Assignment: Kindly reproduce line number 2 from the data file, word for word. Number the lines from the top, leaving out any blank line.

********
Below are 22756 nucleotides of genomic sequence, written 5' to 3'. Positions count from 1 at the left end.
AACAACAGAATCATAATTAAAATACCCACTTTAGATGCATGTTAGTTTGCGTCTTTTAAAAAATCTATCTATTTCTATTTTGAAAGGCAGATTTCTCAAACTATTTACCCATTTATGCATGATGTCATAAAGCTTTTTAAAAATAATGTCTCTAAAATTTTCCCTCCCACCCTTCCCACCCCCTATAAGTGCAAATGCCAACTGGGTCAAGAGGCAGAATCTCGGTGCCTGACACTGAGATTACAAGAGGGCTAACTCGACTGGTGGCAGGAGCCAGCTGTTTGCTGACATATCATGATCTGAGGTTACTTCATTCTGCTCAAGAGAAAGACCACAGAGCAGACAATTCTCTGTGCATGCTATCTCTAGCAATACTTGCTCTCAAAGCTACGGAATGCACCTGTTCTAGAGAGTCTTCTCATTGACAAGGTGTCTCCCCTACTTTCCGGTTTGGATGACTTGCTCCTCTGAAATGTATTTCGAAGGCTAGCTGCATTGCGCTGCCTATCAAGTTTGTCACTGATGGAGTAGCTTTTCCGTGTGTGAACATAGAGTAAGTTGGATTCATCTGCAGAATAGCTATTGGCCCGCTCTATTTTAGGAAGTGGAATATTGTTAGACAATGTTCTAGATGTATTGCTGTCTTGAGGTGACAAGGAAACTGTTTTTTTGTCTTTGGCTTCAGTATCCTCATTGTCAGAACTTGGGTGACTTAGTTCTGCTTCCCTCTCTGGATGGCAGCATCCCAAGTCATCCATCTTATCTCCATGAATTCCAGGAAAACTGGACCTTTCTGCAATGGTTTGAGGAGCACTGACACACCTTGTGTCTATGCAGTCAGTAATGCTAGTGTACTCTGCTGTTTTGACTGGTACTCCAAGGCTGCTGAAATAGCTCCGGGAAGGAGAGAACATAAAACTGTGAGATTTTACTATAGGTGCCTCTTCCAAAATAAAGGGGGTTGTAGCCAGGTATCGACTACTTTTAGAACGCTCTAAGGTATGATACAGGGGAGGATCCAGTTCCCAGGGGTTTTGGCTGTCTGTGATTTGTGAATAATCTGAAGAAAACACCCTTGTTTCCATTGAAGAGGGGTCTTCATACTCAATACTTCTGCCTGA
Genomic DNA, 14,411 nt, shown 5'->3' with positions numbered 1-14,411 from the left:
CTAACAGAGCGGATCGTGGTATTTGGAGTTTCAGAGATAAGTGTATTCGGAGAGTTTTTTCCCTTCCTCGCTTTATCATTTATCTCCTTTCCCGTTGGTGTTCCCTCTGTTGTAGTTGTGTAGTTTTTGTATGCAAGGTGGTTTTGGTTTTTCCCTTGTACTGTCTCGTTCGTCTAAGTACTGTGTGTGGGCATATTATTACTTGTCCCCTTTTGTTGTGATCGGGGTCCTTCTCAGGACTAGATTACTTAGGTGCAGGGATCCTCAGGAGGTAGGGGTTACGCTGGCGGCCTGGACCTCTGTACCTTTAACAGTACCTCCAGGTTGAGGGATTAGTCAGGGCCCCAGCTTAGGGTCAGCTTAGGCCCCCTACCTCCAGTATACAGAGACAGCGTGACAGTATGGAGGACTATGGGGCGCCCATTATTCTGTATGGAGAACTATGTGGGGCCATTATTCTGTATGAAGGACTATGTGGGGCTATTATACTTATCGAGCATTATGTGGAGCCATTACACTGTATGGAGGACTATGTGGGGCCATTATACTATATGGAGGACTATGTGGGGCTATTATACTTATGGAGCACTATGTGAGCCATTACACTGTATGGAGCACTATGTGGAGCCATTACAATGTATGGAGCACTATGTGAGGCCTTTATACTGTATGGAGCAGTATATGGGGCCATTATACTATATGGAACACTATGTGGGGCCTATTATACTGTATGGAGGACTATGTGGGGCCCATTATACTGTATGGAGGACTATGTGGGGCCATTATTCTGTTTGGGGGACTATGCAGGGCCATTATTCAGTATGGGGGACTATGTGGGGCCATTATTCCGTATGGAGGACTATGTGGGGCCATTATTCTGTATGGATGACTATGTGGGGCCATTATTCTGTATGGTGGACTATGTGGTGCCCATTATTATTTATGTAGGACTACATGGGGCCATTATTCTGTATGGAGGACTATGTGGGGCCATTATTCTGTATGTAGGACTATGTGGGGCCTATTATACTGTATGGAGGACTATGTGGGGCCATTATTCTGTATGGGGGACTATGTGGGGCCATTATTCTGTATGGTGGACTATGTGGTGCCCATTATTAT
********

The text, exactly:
AACAACAGAATCATAATTAAAATACCCACTTTAGATGCATGTTAGTTTGCGTCTTTTAAAAAATCTATCTATTTCTATTTTGAAAGGCAGATTTCTCAAACTATTTACCCATTTATGCATGATGTCATAAAGCTTTTTAAAAATAATGTCTCTAAAATTTTCCCTCCCACCCTTCCCACCCCCTATAAGTGCAAATGCCAACTGGGTCAAGAGGCAGAATCTCGGTGCCTGACACTGAGATTACAAGAGGGCTAACTCGACTGGTGGCAGGAGCCAGCTGTTTGCTGACATATCATGATCTGAGGTTACTTCATTCTGCTCAAGAGAAAGACCACAGAGCAGACAATTCTCTGTGCATGCTATCTCTAGCAATACTTGCTCTCAAAGCTACGGAATGCACCTGTTCTAGAGAGTCTTCTCATTGACAAGGTGTCTCCCCTACTTTCCGGTTTGGATGACTTGCTCCTCTGAAATGTATTTCGAAGGCTAGCTGCATTGCGCTGCCTATCAAGTTTGTCACTGATGGAGTAGCTTTTCCGTGTGTGAACATAGAGTAAGTTGGATTCATCTGCAGAATAGCTATTGGCCCGCTCTATTTTAGGAAGTGGAATATTGTTAGACAATGTTCTAGATGTATTGCTGTCTTGAGGTGACAAGGAAACTGTTTTTTTGTCTTTGGCTTCAGTATCCTCATTGTCAGAACTTGGGTGACTTAGTTCTGCTTCCCTCTCTGGATGGCAGCATCCCAAGTCATCCATCTTATCTCCATGAATTCCAGGAAAACTGGACCTTTCTGCAATGGTTTGAGGAGCACTGACACACCTTGTGTCTATGCAGTCAGTAATGCTAGTGTACTCTGCTGTTTTGACTGGTACTCCAAGGCTGCTGAAATAGCTCCGGGAAGGAGAGAACATAAAACTGTGAGATTTTACTATAGGTGCCTCTTCCAAAATAAAGGGGGTTGTAGCCAGGTATCGACTACTTTTAGAACGCTCTAAGGTATGATACAGGGGAGGATCCAGTTCCCAGGGGTTTTGGCTGTCTGTGATTTGTGAATAATCTGAAGAAAACACCCTTGTTTCCATTGAAGAGGGGTCTTCATACTCAATACTTCTGCCTGA